The leaving of Liverpool

Posted by John Brewin

One of the greatest mistakes a football fan can make is confusing professionalism for passion. Luis Suarez has proved himself to be a great professional for Liverpool this season, probably the best around, but that does not mean he has not thought about leaving Liverpool and wants to stay forever. He will leave one day. Getting fans used to the idea might be the most difficult thing about it.

- Rzouki: Juve still keen on Suarez

When Suarez was quoted last week as suggesting that his future may lie with a club with "more prospects", Liverpool chief executive Ian Ayre was quickly out of the blocks. The time-honoured words "lost in translation" were present and correct. The usual pitch was queered a little by Suarez. According to him, English translators had not got things wrong at all. No, and even though they were recorded for everybody to listen to and translate, his words had been twisted by a Uruguayan radio station. Suarez threatened a media ban on Uruguayan journalists.

So, a variation on a common theme, but not enough to dissuade that something might be afoot. It hardly helped that the weekend saw fellow striker Edinson Cavani suggest that his international team-mate and friend had told him he wants to play Champions League football. Juventus in particular seem keen to test Liverpool's resolve. As Steven Gerrard said in a TV appearance in January: "Luis Suarez deserves to be in the Champions League. I think everyone has to admit that."

Other reports suggest Brendan Rodgers has been given £20 million net to spend this summer by Fenway Sports Group. He needs two centre-backs at the very least, another dominant midfielder and most probably another striker. Liverpool owe £87 million too. For the Reds to return to the Champions League, they might have to sell their player who most belongs in the competition.

The temptation to cash Suarez in might be tempting when such an overhaul is required, but Rodgers the populist would not want to be the man to kill Bambi. Neither would fan-in-the-boardroom Ian Ayre. Suarez himself clearly does not want to be seen to be publicly looking for a move. It may all come down to who blinks first. Nobody likes to be seen as the one who broke up a once-beautiful relationship, but it will happen. Footballers leave football clubs every transfer window. Just because they are happy at a club - as Suarez undoubtedly is at Liverpool - does not mean they think they can never be happy elsewhere.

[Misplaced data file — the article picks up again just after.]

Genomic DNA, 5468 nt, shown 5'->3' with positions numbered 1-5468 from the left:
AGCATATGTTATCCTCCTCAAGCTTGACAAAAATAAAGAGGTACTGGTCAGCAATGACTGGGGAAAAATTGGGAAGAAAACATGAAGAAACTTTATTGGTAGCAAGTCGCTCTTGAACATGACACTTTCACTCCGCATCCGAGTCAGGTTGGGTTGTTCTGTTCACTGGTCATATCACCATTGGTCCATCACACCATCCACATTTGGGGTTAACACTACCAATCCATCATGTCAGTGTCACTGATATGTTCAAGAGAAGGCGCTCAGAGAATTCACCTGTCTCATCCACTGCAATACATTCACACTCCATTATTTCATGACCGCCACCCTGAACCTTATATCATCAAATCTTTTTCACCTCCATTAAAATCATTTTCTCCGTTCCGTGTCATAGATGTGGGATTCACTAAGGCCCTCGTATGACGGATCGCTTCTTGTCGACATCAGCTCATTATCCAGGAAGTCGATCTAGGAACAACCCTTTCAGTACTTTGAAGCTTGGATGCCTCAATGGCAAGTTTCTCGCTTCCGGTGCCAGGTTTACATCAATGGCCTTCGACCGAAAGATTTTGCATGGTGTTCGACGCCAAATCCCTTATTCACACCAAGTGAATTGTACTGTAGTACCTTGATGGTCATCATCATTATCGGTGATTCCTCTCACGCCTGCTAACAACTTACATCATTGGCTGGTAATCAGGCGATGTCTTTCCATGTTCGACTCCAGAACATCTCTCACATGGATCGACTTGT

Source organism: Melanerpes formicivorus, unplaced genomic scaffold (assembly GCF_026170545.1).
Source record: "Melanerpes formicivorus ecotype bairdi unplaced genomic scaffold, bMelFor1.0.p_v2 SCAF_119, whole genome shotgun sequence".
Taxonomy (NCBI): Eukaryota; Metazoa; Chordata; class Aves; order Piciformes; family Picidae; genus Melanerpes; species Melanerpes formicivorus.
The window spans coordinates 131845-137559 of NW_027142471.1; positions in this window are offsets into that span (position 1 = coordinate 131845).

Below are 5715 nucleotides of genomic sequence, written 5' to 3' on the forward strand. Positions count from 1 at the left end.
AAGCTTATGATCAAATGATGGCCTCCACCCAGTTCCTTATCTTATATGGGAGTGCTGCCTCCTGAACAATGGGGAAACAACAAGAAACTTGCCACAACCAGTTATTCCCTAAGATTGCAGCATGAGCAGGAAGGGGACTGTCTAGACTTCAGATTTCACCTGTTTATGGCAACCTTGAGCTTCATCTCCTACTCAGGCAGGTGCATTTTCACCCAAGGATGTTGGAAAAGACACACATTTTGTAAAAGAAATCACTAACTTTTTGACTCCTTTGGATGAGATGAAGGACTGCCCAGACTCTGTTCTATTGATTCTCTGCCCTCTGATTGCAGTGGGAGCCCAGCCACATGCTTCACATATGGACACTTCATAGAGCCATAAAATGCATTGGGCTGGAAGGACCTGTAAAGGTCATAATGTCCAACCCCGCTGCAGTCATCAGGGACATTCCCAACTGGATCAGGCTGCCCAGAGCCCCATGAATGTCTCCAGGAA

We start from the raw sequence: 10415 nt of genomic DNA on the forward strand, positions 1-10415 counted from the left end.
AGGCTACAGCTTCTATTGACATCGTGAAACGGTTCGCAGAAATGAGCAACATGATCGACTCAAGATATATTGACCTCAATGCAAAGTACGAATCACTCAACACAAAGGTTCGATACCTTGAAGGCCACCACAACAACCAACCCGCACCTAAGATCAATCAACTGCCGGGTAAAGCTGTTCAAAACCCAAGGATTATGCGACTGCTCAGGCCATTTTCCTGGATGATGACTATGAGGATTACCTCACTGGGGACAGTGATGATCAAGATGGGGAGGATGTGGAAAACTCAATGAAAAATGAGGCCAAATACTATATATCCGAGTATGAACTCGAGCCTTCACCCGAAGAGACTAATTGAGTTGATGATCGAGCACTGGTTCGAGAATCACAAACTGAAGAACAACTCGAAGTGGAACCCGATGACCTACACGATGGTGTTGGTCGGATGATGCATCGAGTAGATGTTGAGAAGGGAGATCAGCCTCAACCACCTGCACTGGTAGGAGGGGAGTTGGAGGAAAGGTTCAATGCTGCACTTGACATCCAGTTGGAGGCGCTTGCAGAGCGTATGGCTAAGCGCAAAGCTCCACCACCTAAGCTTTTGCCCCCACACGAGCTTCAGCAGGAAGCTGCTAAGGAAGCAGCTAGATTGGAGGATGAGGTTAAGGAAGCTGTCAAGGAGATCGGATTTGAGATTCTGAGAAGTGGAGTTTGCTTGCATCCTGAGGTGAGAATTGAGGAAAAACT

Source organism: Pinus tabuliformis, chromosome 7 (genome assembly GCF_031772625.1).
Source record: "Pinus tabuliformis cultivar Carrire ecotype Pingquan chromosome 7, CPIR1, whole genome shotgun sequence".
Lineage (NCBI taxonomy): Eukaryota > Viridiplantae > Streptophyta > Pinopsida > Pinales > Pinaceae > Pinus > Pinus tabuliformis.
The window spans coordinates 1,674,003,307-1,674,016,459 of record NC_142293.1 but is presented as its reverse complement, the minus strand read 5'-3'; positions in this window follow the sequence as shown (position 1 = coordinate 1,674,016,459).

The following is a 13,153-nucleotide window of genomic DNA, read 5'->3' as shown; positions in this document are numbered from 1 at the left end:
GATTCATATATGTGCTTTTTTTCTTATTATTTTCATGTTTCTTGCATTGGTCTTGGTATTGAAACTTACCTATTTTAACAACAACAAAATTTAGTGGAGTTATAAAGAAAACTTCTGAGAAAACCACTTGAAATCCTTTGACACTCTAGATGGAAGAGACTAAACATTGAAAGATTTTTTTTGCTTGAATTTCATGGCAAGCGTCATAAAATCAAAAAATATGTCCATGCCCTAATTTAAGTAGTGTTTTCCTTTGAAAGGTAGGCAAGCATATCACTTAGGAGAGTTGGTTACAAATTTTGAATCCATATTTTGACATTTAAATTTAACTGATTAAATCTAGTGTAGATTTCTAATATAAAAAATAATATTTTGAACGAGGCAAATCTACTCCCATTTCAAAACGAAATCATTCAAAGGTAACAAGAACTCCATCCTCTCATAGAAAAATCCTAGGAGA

Liverpool fans have been hurt before. That does not preclude them from being hurt again. Broken hearts do not ease with experience. When the day comes, only a carefully managed exit can stop them feeling and behaving like jilted lovers. Fernando Torres' torrid time at Chelsea has offered sweet schadenfraude, especially since Suarez arrived instead, give or take Andy Carroll, but it still ached badly when Torres left them. In following Xabi Alonso and Javier Mascherano out, Torres' departure was confirmation of a dwindling status among the elite. Fans had believed that Torres 'got' Liverpool, and he understood them but he had still asked to leave.